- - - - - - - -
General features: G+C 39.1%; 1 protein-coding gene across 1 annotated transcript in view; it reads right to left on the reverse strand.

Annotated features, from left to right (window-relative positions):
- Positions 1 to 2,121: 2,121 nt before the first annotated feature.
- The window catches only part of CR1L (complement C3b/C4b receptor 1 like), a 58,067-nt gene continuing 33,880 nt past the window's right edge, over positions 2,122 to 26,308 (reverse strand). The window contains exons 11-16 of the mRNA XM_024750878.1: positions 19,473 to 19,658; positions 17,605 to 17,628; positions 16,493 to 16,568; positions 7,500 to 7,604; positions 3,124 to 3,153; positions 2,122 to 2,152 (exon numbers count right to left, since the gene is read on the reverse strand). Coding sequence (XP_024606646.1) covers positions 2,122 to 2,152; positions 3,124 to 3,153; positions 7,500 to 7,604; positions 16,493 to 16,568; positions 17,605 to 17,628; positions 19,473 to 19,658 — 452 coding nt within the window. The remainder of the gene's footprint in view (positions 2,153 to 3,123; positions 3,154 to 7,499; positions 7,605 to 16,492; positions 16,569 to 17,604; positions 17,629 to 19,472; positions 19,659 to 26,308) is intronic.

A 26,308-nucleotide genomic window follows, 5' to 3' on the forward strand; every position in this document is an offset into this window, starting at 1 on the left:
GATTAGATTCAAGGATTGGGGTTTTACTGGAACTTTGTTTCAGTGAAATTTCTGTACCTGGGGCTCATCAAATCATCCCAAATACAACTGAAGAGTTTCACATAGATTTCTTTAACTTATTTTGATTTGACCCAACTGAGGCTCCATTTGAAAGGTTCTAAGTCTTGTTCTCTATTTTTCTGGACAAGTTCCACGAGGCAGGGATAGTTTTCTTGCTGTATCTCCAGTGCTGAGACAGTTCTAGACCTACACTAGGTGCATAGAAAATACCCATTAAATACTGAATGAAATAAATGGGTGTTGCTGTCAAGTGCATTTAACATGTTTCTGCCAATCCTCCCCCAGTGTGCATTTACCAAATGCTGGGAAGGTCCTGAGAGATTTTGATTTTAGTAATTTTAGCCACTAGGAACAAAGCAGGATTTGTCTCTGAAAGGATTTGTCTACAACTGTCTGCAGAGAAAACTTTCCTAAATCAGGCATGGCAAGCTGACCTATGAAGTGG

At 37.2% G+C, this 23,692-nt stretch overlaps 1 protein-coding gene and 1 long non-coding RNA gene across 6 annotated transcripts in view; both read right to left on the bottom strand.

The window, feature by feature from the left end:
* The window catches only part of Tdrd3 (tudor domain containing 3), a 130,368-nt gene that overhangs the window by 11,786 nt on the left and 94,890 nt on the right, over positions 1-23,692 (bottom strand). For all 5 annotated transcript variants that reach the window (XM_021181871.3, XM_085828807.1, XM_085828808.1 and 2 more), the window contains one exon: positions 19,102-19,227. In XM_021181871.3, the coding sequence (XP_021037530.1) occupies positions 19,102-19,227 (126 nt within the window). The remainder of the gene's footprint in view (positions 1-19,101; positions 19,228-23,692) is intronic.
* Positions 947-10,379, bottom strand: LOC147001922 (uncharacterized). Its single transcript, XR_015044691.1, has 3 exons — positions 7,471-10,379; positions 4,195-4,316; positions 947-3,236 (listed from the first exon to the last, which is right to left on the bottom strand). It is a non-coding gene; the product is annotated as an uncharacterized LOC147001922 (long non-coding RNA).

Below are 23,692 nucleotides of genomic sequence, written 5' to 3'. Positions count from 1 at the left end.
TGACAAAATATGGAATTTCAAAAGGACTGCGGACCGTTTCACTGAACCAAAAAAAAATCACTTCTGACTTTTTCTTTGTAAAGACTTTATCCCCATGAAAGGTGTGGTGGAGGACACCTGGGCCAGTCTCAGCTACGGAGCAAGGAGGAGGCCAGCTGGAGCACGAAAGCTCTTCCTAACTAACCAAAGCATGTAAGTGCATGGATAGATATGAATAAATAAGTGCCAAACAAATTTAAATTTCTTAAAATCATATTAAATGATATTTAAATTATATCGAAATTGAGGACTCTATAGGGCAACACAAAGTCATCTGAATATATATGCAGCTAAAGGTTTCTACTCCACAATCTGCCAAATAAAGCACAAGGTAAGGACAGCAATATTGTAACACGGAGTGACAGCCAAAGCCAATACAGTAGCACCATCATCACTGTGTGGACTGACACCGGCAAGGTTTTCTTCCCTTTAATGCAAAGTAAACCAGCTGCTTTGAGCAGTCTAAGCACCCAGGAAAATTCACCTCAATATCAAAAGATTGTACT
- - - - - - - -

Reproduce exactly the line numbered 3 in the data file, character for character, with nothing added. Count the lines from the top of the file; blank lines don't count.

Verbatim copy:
- Positions 1 to 2,121: 2,121 nt before the first annotated feature.